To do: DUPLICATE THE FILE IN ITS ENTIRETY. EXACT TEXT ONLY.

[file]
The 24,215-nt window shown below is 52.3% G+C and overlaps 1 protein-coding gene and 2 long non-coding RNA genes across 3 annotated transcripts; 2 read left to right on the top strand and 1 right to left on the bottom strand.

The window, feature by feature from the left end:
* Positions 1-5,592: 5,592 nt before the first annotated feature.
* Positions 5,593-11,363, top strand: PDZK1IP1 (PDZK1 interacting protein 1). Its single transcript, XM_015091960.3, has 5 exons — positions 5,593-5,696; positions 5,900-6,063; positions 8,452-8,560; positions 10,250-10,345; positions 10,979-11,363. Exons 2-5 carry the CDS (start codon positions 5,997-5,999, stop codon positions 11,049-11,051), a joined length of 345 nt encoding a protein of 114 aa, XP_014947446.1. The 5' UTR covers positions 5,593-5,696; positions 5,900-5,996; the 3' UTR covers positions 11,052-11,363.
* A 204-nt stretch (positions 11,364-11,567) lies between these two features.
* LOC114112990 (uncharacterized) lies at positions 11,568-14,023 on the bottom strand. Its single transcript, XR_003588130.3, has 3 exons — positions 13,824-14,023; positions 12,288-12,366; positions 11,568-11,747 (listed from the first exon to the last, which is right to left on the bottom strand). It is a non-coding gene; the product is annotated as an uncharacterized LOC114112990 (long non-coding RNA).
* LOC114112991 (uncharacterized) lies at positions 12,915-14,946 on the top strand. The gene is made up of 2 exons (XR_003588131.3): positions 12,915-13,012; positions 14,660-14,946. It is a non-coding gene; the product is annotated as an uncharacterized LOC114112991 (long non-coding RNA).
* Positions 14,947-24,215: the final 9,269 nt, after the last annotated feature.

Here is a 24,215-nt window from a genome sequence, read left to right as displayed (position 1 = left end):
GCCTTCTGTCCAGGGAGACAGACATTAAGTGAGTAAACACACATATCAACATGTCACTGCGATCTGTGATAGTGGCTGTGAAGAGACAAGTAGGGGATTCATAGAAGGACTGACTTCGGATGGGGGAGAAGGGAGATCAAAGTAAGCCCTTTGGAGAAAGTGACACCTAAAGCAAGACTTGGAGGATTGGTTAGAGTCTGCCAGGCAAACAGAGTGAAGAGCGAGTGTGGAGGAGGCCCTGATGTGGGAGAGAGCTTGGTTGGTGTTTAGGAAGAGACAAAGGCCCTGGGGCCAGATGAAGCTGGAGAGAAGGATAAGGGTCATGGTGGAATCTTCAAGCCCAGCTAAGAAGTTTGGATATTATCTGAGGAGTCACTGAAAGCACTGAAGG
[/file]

The 24,215-nt window shown below is 52.3% G+C and overlaps 1 protein-coding gene and 2 long non-coding RNA genes across 3 annotated transcripts; 2 read left to right on the top strand and 1 right to left on the bottom strand.

The window, feature by feature from the left end:
* Positions 1-5,592: 5,592 nt before the first annotated feature.
* Positions 5,593-11,363, top strand: PDZK1IP1 (PDZK1 interacting protein 1). Its single transcript, XM_015091960.3, has 5 exons — positions 5,593-5,696; positions 5,900-6,063; positions 8,452-8,560; positions 10,250-10,345; positions 10,979-11,363. Exons 2-5 carry the CDS (start codon positions 5,997-5,999, stop codon positions 11,049-11,051), a joined length of 345 nt encoding a protein of 114 aa, XP_014947446.1. The 5' UTR covers positions 5,593-5,696; positions 5,900-5,996; the 3' UTR covers positions 11,052-11,363.
* A 204-nt stretch (positions 11,364-11,567) lies between these two features.
* LOC114112990 (uncharacterized) lies at positions 11,568-14,023 on the bottom strand. Its single transcript, XR_003588130.3, has 3 exons — positions 13,824-14,023; positions 12,288-12,366; positions 11,568-11,747 (listed from the first exon to the last, which is right to left on the bottom strand). It is a non-coding gene; the product is annotated as an uncharacterized LOC114112990 (long non-coding RNA).
* LOC114112991 (uncharacterized) lies at positions 12,915-14,946 on the top strand. The gene is made up of 2 exons (XR_003588131.3): positions 12,915-13,012; positions 14,660-14,946. It is a non-coding gene; the product is annotated as an uncharacterized LOC114112991 (long non-coding RNA).
* Positions 14,947-24,215: the final 9,269 nt, after the last annotated feature.

Here is a 24,215-nt window from a genome sequence, read left to right as displayed (position 1 = left end):
GCCTTCTGTCCAGGGAGACAGACATTAAGTGAGTAAACACACATATCAACATGTCACTGCGATCTGTGATAGTGGCTGTGAAGAGACAAGTAGGGGATTCATAGAAGGACTGACTTCGGATGGGGGAGAAGGGAGATCAAAGTAAGCCCTTTGGAGAAAGTGACACCTAAAGCAAGACTTGGAGGATTGGTTAGAGTCTGCCAGGCAAACAGAGTGAAGAGCGAGTGTGGAGGAGGCCCTGATGTGGGAGAGAGCTTGGTTGGTGTTTAGGAAGAGACAAAGGCCCTGGGGCCAGATGAAGCTGGAGAGAAGGATAAGGGTCATGGTGGAATCTTCAAGCCCAGCTAAGAAGTTTGGATATTATCTGAGGAGTCACTGAAAGCACTGAAGG